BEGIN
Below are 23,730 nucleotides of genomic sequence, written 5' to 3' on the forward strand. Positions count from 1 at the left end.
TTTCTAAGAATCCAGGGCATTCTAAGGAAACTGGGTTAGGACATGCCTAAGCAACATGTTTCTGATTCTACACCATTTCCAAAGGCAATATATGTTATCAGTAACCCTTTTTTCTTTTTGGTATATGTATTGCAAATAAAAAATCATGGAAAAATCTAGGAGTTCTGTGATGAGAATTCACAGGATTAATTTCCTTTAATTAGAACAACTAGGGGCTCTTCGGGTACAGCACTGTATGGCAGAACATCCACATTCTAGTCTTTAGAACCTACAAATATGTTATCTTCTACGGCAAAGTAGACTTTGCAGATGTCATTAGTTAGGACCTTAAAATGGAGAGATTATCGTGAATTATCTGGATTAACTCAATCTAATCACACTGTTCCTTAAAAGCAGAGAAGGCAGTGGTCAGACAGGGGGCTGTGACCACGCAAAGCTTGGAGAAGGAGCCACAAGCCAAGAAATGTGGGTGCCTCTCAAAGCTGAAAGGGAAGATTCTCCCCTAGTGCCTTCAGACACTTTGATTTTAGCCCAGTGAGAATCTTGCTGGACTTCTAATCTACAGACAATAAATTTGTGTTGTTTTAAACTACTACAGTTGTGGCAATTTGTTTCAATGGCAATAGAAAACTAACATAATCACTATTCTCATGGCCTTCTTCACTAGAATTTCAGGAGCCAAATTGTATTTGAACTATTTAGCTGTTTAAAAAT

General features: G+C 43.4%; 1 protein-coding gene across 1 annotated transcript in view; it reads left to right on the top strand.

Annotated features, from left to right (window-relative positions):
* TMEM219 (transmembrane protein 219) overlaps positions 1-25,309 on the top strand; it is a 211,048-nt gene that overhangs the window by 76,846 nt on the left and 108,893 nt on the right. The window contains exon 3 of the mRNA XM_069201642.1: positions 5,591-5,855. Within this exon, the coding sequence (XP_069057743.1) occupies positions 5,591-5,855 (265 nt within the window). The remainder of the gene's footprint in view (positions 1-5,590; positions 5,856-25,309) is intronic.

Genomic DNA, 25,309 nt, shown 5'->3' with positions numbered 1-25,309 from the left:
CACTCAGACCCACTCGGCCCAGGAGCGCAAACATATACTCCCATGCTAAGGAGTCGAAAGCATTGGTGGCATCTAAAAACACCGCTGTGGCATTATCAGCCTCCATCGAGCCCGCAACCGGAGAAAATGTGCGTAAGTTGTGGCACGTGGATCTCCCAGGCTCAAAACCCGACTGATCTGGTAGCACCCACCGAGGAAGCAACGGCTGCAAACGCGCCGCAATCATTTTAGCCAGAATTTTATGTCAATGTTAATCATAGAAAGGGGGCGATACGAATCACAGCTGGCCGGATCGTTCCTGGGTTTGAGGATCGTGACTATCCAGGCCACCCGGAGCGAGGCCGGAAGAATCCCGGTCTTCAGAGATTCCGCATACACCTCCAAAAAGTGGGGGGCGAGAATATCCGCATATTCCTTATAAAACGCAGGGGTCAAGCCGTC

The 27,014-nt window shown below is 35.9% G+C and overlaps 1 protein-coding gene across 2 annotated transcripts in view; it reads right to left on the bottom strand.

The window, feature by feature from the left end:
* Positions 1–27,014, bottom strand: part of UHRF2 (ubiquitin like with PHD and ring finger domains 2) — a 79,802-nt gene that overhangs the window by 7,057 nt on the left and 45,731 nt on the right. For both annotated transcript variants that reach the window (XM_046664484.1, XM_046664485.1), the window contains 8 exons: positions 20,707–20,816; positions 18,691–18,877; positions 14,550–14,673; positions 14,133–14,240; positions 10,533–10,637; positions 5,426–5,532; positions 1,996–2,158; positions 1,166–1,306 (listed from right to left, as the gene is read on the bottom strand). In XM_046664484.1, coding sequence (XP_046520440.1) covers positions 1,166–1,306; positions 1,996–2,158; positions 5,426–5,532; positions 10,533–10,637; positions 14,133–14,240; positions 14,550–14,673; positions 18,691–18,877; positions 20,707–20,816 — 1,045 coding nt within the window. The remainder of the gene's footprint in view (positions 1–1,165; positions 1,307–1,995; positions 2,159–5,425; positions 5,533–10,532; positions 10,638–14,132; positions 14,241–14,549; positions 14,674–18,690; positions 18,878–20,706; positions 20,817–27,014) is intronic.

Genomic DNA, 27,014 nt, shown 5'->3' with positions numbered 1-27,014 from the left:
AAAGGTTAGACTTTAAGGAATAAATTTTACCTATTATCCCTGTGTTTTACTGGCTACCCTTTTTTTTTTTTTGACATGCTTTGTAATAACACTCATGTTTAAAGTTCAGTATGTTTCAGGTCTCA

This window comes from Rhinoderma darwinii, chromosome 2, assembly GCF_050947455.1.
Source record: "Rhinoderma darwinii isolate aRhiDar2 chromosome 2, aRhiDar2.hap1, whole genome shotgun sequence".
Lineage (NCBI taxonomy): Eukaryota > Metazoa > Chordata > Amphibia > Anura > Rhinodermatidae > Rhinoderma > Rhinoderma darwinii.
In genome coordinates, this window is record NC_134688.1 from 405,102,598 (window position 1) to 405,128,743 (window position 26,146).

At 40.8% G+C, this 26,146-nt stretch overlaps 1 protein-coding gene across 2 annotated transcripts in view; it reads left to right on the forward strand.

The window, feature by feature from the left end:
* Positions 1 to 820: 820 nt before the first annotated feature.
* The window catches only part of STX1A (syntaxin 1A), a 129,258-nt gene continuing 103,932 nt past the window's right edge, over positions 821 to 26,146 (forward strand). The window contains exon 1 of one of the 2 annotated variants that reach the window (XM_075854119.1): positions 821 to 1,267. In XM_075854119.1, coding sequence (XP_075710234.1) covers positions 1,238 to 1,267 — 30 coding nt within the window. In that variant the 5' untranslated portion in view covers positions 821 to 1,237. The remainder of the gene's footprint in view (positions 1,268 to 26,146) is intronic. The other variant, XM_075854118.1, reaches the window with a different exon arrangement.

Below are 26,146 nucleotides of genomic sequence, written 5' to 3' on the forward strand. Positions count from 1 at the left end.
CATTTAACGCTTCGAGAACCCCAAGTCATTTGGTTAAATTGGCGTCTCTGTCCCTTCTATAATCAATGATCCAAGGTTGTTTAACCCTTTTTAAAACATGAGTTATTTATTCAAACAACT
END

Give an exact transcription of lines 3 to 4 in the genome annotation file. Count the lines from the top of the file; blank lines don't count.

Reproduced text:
General features: G+C 43.4%; 1 protein-coding gene across 1 annotated transcript in view; it reads left to right on the top strand.

Annotated features, from left to right (window-relative positions):